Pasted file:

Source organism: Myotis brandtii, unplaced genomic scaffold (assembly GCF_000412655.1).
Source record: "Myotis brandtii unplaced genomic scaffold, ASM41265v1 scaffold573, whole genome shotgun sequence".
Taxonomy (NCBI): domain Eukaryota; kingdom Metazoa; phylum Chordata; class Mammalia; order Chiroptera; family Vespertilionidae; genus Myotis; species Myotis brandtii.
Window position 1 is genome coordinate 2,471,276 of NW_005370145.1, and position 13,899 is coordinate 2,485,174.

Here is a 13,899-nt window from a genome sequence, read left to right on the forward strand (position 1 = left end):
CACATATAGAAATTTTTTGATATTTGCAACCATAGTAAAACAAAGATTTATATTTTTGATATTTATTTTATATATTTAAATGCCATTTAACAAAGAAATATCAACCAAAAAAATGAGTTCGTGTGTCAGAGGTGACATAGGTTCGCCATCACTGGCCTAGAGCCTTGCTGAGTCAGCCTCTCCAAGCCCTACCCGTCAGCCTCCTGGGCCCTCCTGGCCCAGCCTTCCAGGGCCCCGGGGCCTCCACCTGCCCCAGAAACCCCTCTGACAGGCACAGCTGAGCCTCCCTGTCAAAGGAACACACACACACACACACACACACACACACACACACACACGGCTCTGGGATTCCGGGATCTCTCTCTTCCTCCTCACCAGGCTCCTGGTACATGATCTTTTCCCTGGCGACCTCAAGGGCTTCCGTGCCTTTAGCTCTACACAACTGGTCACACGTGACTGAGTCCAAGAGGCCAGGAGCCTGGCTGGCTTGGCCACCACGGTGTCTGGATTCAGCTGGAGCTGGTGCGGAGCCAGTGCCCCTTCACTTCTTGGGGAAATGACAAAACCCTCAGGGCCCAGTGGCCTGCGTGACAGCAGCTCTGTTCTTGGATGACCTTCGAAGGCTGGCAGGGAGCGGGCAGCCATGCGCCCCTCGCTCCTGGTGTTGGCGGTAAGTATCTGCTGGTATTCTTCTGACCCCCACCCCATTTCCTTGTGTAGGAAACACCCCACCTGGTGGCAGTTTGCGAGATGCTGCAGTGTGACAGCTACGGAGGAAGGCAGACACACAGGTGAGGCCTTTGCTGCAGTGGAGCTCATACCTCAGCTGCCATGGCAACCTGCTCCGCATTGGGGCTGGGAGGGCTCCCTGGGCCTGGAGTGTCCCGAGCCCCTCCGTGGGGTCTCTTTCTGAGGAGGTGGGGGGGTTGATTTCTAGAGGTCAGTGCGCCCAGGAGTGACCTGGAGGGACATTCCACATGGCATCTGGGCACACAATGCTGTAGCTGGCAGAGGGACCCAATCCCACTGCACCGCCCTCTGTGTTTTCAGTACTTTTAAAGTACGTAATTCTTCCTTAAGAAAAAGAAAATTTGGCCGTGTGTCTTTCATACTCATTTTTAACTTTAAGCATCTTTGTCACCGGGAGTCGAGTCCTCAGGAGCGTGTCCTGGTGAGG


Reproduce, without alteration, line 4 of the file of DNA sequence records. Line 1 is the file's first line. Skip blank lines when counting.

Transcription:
Window position 1 is genome coordinate 2,471,276 of NW_005370145.1, and position 13,899 is coordinate 2,485,174.